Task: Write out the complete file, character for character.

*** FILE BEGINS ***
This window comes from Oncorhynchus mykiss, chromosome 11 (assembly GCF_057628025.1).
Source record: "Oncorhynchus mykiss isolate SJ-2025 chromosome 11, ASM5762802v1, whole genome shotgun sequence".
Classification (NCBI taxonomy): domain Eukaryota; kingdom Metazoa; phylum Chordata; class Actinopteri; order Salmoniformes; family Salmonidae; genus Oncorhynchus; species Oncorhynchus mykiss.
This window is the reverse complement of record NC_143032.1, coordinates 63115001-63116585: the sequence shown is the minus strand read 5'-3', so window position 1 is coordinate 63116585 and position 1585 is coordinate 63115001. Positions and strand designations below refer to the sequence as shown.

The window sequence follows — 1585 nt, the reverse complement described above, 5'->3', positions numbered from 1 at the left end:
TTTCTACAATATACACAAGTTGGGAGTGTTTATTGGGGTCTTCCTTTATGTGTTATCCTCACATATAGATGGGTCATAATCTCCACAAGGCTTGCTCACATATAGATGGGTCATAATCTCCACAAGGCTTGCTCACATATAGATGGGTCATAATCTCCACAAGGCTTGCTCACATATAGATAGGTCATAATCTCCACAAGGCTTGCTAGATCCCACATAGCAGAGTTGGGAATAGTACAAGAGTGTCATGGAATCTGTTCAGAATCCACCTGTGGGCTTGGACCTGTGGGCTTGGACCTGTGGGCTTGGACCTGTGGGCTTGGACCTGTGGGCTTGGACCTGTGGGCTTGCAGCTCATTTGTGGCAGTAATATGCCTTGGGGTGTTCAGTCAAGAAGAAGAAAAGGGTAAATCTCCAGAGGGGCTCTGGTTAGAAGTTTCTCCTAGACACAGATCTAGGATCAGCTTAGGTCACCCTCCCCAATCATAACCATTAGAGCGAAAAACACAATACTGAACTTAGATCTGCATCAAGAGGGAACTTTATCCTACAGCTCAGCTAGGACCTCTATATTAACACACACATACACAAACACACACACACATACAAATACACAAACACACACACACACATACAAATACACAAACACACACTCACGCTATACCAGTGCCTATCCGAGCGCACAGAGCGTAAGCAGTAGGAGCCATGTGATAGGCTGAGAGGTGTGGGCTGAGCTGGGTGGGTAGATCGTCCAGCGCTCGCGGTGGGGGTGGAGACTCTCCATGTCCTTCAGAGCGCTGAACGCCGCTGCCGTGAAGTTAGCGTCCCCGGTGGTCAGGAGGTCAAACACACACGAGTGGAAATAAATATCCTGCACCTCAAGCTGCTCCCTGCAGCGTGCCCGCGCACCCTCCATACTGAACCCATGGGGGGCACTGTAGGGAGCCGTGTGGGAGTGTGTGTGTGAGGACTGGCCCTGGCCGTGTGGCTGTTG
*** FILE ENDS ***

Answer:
This window comes from Oncorhynchus mykiss, chromosome 11 (assembly GCF_057628025.1).
Source record: "Oncorhynchus mykiss isolate SJ-2025 chromosome 11, ASM5762802v1, whole genome shotgun sequence".
Classification (NCBI taxonomy): domain Eukaryota; kingdom Metazoa; phylum Chordata; class Actinopteri; order Salmoniformes; family Salmonidae; genus Oncorhynchus; species Oncorhynchus mykiss.
This window is the reverse complement of record NC_143032.1, coordinates 63115001-63116585: the sequence shown is the minus strand read 5'-3', so window position 1 is coordinate 63116585 and position 1585 is coordinate 63115001. Positions and strand designations below refer to the sequence as shown.

The window sequence follows — 1585 nt, the reverse complement described above, 5'->3', positions numbered from 1 at the left end:
TTTCTACAATATACACAAGTTGGGAGTGTTTATTGGGGTCTTCCTTTATGTGTTATCCTCACATATAGATGGGTCATAATCTCCACAAGGCTTGCTCACATATAGATGGGTCATAATCTCCACAAGGCTTGCTCACATATAGATGGGTCATAATCTCCACAAGGCTTGCTCACATATAGATAGGTCATAATCTCCACAAGGCTTGCTAGATCCCACATAGCAGAGTTGGGAATAGTACAAGAGTGTCATGGAATCTGTTCAGAATCCACCTGTGGGCTTGGACCTGTGGGCTTGGACCTGTGGGCTTGGACCTGTGGGCTTGGACCTGTGGGCTTGGACCTGTGGGCTTGCAGCTCATTTGTGGCAGTAATATGCCTTGGGGTGTTCAGTCAAGAAGAAGAAAAGGGTAAATCTCCAGAGGGGCTCTGGTTAGAAGTTTCTCCTAGACACAGATCTAGGATCAGCTTAGGTCACCCTCCCCAATCATAACCATTAGAGCGAAAAACACAATACTGAACTTAGATCTGCATCAAGAGGGAACTTTATCCTACAGCTCAGCTAGGACCTCTATATTAACACACACATACACAAACACACACACACATACAAATACACAAACACACACACACACATACAAATACACAAACACACACTCACGCTATACCAGTGCCTATCCGAGCGCACAGAGCGTAAGCAGTAGGAGCCATGTGATAGGCTGAGAGGTGTGGGCTGAGCTGGGTGGGTAGATCGTCCAGCGCTCGCGGTGGGGGTGGAGACTCTCCATGTCCTTCAGAGCGCTGAACGCCGCTGCCGTGAAGTTAGCGTCCCCGGTGGTCAGGAGGTCAAACACACACGAGTGGAAATAAATATCCTGCACCTCAAGCTGCTCCCTGCAGCGTGCCCGCGCACCCTCCATACTGAACCCATGGGGGGCACTGTAGGGAGCCGTGTGGGAGTGTGTGTGTGAGGACTGGCCCTGGCCGTGTGGCTGTTG